Question. What implications does body movement have in a healthy life?
Answer. Above all, movement is life. The first fundamental implication is that a life without movement is not a complete life. On the other hand, the movement itself helps life to manifest itself in the healthiest way possible.
Q. What are the main pillars of our movement?
R. The main pillars of our movement are first of all the bones, which are articulated between them through the musculoskeletal system through the joints, which are the hinges that connect two or more bone segments.
These joints receive the order of the brain to move thanks to the nerves, which reach the level of the muscles, which are the third element of the musculoskeletal system and which, by contracting, order the joint to practice a movement in space.
Q. What main factors affect our mobility? How can we act to protect these three pillars of mobility?
R. The first factor is time, age. Obviously it is a factor that the human being cannot control, but that it can modify in the most physiological way possible throughout life, by maintaining movement.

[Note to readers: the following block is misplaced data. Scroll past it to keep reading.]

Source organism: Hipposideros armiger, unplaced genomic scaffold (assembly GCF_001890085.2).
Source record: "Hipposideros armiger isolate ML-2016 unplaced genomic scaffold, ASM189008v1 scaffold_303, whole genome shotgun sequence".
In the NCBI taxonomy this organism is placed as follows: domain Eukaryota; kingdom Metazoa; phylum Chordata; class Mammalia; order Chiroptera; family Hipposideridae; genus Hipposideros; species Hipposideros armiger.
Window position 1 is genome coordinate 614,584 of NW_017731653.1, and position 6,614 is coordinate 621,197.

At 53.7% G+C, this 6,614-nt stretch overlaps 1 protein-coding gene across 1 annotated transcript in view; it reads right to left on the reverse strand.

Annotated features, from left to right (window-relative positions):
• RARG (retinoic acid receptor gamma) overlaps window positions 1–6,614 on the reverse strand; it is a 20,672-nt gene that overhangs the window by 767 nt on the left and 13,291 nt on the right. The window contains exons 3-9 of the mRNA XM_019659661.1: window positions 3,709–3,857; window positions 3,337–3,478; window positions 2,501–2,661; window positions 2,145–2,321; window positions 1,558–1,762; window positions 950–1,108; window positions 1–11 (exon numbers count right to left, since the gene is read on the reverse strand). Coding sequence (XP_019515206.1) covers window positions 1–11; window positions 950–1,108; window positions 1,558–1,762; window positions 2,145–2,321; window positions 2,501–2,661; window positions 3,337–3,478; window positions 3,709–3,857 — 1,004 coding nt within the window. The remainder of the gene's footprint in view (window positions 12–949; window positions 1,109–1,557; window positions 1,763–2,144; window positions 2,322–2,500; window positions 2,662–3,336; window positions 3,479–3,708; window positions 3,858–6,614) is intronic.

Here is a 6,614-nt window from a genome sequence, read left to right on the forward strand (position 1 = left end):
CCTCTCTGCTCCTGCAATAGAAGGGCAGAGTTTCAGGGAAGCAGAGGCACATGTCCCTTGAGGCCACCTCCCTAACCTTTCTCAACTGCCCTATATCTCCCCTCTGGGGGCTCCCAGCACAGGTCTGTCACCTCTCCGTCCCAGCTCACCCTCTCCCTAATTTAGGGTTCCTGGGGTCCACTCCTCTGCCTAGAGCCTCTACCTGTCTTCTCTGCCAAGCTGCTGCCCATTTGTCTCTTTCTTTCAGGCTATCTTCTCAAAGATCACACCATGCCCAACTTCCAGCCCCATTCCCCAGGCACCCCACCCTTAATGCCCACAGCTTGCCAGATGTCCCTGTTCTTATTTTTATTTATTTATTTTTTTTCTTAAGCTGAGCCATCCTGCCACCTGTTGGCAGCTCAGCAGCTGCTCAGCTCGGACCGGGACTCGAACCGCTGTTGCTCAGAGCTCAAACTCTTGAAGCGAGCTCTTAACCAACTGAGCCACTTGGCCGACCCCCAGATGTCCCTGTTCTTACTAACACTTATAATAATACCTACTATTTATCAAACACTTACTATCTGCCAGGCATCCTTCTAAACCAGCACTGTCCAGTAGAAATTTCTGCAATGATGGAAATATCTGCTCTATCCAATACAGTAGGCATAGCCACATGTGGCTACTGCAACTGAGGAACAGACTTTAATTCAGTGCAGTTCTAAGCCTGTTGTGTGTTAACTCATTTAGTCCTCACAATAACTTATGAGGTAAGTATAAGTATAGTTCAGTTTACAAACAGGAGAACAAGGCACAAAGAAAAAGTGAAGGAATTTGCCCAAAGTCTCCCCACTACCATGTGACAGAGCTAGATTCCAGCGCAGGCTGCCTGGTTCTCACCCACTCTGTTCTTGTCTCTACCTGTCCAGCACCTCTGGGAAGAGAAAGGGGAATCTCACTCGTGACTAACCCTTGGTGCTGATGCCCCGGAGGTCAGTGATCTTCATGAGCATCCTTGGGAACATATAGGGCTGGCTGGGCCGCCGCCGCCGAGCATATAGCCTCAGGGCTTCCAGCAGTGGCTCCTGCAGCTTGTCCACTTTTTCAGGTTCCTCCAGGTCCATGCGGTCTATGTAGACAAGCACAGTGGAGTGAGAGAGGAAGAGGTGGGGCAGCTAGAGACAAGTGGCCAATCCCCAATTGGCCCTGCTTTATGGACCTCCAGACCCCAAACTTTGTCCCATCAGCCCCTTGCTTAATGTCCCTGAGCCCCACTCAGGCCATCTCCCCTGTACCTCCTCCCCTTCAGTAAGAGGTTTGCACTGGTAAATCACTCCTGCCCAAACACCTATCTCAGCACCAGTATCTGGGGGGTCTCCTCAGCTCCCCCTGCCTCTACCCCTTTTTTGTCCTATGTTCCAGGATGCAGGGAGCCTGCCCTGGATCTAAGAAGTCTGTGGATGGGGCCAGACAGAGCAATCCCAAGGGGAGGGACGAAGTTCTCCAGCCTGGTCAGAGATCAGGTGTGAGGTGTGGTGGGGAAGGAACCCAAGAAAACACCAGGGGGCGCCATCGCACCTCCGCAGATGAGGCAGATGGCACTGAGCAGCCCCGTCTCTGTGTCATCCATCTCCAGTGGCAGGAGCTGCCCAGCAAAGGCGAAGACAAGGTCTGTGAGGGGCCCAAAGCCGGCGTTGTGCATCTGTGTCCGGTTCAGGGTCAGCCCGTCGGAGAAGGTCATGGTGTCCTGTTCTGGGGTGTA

Another fundamental factor is body weight. If we are overweight, it is evident that it is a factor that determines an increase in the wear and tear of the musculoskeletal system. This is a modifiable factor over time because we can influence our body weight.
The third element that influences the pillars of movement are injuries, which can be chronic or acute. In this second type we have to face the type of injury and optimize its recovery or maintenance over time to be able to reestablish a physiological movement.
Q. What aspects make our joints often susceptible to discomfort and pain?
R. First of all is the passage of time again, but the fundamental factor is sedentary lifestyle. The more a joint moves throughout life, the less susceptible it is to injury. The more you move, the more bearable the passage of time and joint wear and tear becomes.
Lesions, mostly degenerative in nature, also play a role. It is normal for there to be wear over time, but the idea is to have controlled and minimized wear throughout life.
Q. How can we influence our mobility and joint health through food, nutrition?
R. It is evident that we are what we eat. Therefore, the more varied our diet is and the more it consists of foods with high nutritional value, the closer it is to the Mediterranean diet that corresponds to the country in which we live, the greater the positive impact on the musculoskeletal system.
“There are times when it will be necessary to refer to a diet with an increased protein intake, which may be an adjustment of the diet or a supplementation with protein-type preparations: chronic injuries, after surgery or in recovery from acute injuries”